Read Jay Roszman’s recent article, ‘Ireland as a Weapon of Warfare’: Whigs, Tories, and the problem of Irish outrages, 1835 to 1839‘ in The Historical Journal.

In the aftermath of the referendum for the United Kingdom (UK) to leave the European Union (EU) many commentators acknowledged the profound social fractures the vote highlighted in British society. Cosmopolitan cultural centers with diverse populations – for example large sections of London – voted overwhelmingly to ‘Remain’, while the rural heartland or Northern post-industrial cities of England voted to ‘Leave’. Voting for the UK to exit the EU has been understood as a sort of protest, as many people in the rural and poorer parts of England have felt excluded from both the economic prosperity of cultural centers like London, but also from the levers of power.[1]

Subsequent voting data has confirmed a correlation between age, educational attainment, and ethnicity on a voter’s likelihood to cast their ballot for ‘Leave’ or ‘Remain’.[2]

Brexit has also confirmed another important division in British politics – that for complex reasons of history and culture the Celtic fringe of Scotland and Northern Ireland voted to ‘Remain’. The potential consequences for the peace process in Northern Ireland seem to have been largely ignored, as Theresa May’s Conservative government have scrambled to assure the public there will be no return to a ‘hard’ border between north and south. Northern Ireland’s largest nationalist party, Sinn Féin, have used the UK’s impending exit from the EU as an opportunity to refocus on the question of Irish (re)unification. In the meantime, record numbers of residents of Northern Ireland are asserting their Irish identity to gain Republic of Ireland passports and retain access to the privileges of EU membership.

Although Brexit may be far away historically from the early nineteenth century, it highlights a salient historical question worth posing: How does adding Ireland into one’s analysis of British politics and culture complicate the picture? My research aims to do this by demonstrating how Ireland was used during the ‘Decade of Reform’ by members of the Conservative Party to unseat their political opponents, Lord Melbourne’s Whig government. Melbourne’s Whig party had attempted to solve many of Ireland’s most pressing problems, such as the injustice of Catholics paying tithes to the established Church of Ireland, or the lack of government patronage for Catholics, by proposing legislation in parliament. These reforms were considered threatening to Conservatives in Ireland who historically benefitted from the Protestant nature of British governance in a majority Catholic country. As a result, the Whigs’ legislative agenda broke apart against the shoals of Conservative opposition in the House of Lords.  In a largely overlooked, but consequential vote in March 1839, Conservative peers, led by the Anglo-Irish ultra-Tory Lord Roden, proposed to create a government inquiry into how the Whig government had dealt with agrarian violence in Ireland – so-called ‘outrages’. The committee sat over the summer months of 1839 gathering evidence suggesting that the Whig party were guilty of an early nineteenth century version of being ‘soft on crime’.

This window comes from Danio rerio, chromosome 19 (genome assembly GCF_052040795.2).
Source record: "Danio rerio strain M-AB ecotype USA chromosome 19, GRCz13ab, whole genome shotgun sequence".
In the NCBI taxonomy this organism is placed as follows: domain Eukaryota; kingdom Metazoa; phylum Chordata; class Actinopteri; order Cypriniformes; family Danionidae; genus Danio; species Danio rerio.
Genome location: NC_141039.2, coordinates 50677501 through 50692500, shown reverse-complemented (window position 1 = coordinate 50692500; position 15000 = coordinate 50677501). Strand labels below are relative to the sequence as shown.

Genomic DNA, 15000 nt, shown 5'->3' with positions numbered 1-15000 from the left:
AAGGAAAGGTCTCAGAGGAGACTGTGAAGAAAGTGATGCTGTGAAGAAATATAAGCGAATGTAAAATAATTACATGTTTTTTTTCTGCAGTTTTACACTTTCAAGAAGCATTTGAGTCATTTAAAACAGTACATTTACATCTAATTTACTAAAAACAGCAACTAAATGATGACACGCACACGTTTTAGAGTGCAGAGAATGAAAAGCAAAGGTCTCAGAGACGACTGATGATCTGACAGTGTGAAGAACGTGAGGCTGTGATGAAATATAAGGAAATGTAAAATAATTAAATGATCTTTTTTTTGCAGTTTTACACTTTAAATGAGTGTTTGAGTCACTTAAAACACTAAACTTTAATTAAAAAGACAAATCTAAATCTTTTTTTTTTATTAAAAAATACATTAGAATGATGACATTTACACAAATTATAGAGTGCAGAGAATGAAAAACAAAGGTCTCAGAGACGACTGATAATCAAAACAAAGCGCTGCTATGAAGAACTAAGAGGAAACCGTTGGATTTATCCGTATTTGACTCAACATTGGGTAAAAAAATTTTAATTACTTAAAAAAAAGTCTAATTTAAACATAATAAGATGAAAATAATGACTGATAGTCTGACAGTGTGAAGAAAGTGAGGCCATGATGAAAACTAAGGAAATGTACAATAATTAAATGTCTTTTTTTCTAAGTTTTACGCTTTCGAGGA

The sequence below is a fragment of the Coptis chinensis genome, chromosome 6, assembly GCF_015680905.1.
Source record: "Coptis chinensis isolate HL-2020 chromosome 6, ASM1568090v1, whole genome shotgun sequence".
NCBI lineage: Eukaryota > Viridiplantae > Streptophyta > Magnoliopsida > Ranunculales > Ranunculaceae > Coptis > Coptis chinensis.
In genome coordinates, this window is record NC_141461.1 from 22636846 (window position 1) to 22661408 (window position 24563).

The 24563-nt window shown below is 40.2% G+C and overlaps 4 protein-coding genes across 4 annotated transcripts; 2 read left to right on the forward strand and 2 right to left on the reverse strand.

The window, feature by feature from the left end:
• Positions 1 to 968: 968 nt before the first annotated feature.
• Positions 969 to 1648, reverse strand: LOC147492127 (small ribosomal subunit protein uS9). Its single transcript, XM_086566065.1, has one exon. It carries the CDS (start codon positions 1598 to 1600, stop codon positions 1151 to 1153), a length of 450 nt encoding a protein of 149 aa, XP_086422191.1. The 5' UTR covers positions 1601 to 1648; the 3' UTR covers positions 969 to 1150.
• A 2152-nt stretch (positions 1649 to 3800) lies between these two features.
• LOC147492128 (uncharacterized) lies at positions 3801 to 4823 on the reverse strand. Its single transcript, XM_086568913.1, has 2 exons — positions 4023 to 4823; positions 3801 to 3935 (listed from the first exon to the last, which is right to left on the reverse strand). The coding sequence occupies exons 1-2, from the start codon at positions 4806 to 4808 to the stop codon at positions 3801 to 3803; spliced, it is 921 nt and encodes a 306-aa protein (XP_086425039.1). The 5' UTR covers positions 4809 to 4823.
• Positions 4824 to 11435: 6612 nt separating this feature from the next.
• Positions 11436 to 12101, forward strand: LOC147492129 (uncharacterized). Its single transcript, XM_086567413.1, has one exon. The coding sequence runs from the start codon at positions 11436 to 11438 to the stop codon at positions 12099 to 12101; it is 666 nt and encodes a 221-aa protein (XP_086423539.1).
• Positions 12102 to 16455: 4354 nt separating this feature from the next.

The Lords did end up censuring the Whig Lord Lieutenant, Lord Normanby, but Whig government did not fall apart. Why not? In short, the answer lies in Ireland’s place in uniting a disparate political coalition of Whigs, English radicals, and Daniel O’Connell’s Irish faction. In other words, the Whigs’ Irish policy, largely overlooked by historians, offers an important insight into how the Whigs held onto government benches for another two years.

In the 1970s, right as the UK entered the EU, the historian J.G.A. Pocock argued that to make sense of British history practitioners needed to employ an approach that incorporated all four nations of the ‘Atlantic archipelago’.[3]

It only seems appropriate that as the UK bids farewell to the EU, despite opposition in Scotland and Northern Ireland, that historians continue to think about how incorporating all four nations into their analysis of Britain’s history presents a more dynamic and accurate picture of the past.

Main image credit: © National Portrait Gallery, London

[1] Peter Mandler, ‘Britain’s London Problem’, [accessed 22 March 2017].

[2] Martin Rosenbaum, ‘Local voting figures shed new light on EU referendum’, [accessed 22 March 2017].

[3] J.G.A. Pocock, ‘British History: A Plea for a New Subject’, Journal of Modern History 47 (1975), p. 606.

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